Lotte Reiniger – The Filmmaker Who Created the World’s Oldest Surviving Animated Feature Film

This week I want to talk about another little known female filmmaker.

Who doesn’t know Walt Disney and his achievements? But did you know that there was a German woman, who made the oldest surviving animated full feature length film more than a decade earlier? Her name is Lotte Reiniger.

Reiniger was born in Berlin had been fascinated since childhood with the Chinese arts of silhouette puppetry. She built her own puppet theatre in her house. As a teenager she enrolled in the acting group around famous director and actor Paul Wegener, for whom she animated intertitles soon after.

Lotte Reiniger 1939
Reiniger’s multiplane camera

Her work on Wegener’s “Der Rattenfänger von Hameln” (The Pied Piper of Hamelin) got her admitted to the Institut für Kulturforschung (Institute for Cultural Research), where she met her future creative partner and husband Carl Koch. She also met other avant-garde artists including Bertolt Brecht und Berthold Bartosch.

After several shorts, she was approached by a young Berlin banker who had the idea to create a full animated feature – at that time an unheard of venture. He provided a studio and the work on “The adventures of Prince Achmed” began in 1923. The film wasn’t the first animated feature, the  Italian-born Argentine animation director and cartoonist Quirino Cristiani did two animated features before that, but they are lost unfortunately. Therefore “The adventures of Prince Achmed” is the oldest surviving animated feature.

For this, Reiniger invented the first multiplane camera in 1923. Walt Disney studied her ground breaking filming technique later and his studios developed a more sophisticated version which he used to film “Snow White and the Seven Dwarfs” in 1937.

Still of “The adventures of Prince Achmed”

All in all Reiniger and her team recorded around 250,000 single images, of which roughly 100,000 were used in the final film.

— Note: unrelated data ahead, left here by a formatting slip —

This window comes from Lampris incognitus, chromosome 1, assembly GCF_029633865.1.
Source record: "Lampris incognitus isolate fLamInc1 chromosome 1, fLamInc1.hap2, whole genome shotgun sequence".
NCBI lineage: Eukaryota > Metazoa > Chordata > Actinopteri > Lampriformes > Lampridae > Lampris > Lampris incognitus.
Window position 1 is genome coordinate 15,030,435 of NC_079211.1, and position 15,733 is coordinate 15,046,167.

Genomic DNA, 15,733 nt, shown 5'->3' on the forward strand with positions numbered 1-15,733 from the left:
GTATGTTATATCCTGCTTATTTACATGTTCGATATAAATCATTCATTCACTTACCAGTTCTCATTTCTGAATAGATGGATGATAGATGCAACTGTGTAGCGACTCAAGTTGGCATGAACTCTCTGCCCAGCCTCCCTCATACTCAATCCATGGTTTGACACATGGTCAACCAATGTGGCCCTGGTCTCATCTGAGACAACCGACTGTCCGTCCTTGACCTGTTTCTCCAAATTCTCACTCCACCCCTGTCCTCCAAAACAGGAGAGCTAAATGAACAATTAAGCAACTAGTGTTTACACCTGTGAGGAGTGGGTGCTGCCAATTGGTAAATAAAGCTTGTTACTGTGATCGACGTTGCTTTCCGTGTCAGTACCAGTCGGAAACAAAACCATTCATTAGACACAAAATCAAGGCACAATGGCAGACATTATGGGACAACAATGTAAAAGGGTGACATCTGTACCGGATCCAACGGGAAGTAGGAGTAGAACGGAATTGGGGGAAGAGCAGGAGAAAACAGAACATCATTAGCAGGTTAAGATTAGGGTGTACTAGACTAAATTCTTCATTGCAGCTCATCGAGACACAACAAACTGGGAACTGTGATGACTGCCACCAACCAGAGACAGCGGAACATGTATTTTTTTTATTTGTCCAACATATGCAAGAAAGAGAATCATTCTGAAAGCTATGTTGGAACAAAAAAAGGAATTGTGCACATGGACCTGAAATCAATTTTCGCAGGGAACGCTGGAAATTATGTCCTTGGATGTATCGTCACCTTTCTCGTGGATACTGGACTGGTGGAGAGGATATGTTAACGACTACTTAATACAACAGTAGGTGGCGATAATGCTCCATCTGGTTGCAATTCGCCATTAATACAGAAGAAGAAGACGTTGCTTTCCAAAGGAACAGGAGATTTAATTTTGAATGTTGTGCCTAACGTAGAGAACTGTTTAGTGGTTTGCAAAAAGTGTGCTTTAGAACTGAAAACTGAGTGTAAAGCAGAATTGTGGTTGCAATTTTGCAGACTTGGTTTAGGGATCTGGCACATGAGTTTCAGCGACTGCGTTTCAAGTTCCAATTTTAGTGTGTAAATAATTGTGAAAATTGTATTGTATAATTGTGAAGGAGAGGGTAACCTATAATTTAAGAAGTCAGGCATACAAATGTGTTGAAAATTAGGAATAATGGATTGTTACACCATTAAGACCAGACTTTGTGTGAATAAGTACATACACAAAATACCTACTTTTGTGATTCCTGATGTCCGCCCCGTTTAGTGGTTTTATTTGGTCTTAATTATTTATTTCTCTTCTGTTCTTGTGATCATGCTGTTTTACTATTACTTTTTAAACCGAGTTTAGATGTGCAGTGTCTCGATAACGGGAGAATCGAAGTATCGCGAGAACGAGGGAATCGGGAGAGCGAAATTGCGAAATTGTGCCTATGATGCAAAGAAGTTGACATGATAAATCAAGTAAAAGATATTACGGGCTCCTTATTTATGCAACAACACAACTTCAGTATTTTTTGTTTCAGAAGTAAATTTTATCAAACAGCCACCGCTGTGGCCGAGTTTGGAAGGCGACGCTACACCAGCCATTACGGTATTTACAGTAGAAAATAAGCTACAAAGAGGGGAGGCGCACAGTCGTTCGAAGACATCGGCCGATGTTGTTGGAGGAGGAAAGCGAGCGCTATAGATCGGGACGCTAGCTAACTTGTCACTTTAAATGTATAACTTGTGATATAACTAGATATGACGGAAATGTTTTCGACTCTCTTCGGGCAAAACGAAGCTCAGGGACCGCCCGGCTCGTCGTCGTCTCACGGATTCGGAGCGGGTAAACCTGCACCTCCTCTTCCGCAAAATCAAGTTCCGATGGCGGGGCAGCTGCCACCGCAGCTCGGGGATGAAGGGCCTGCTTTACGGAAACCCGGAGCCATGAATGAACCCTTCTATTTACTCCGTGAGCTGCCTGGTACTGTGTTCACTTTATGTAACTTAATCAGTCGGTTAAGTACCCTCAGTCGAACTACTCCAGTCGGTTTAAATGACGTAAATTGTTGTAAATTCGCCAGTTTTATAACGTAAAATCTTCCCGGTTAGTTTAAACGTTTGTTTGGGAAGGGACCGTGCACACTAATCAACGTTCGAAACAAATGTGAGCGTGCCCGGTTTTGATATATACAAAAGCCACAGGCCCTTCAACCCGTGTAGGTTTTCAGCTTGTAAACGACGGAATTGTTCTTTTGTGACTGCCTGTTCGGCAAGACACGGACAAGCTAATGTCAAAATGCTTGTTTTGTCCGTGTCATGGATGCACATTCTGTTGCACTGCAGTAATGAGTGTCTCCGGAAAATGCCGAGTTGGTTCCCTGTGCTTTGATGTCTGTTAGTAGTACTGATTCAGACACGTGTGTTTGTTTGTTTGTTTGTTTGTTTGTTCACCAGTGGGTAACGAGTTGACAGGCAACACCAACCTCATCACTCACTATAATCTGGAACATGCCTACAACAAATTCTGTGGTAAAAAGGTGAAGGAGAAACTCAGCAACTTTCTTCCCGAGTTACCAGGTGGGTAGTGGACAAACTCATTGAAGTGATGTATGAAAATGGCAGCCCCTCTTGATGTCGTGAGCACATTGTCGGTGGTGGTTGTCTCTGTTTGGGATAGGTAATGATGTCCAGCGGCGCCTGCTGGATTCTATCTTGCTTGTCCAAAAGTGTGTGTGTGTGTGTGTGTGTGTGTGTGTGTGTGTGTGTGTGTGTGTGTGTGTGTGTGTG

“The adventures of Prince Achmed”, first screened in May 1926 at Volksbühne Berlin and had its premiere in July in Paris, at the Théâtre des Champs Elysées.

In Reiniger’s animations, emotions are conveyed through motion and physique of the characters, as opposed to the use of close ups which reveal emotions in facial expressions. In Fandor’s video by Catherine Stratton you can get a really good impression of how Reiniger’s animation works:

For more snippets of her work and the principle behind her multiplane camera, watch this short BBC animation “Lotte Reiniger: The animation genius you’ve probably never heard of”

When the second World War started, Reiniger and her husband started on an odyssey through different countries. They weren’t able to obtain a permanent visa, hence moved on whenever their visa expired, this sent them on a creative journey. In 1944 however, Reiniger returned to Berlin to tend her sick mother. She was forced to create some propaganda for the Nazis.

After the war Reiniger moved to London where she continued to create films until she returned to Germany shortly before her death in 1981.

Her films are distributed through BFI. More link to DVDs for her work are available here:

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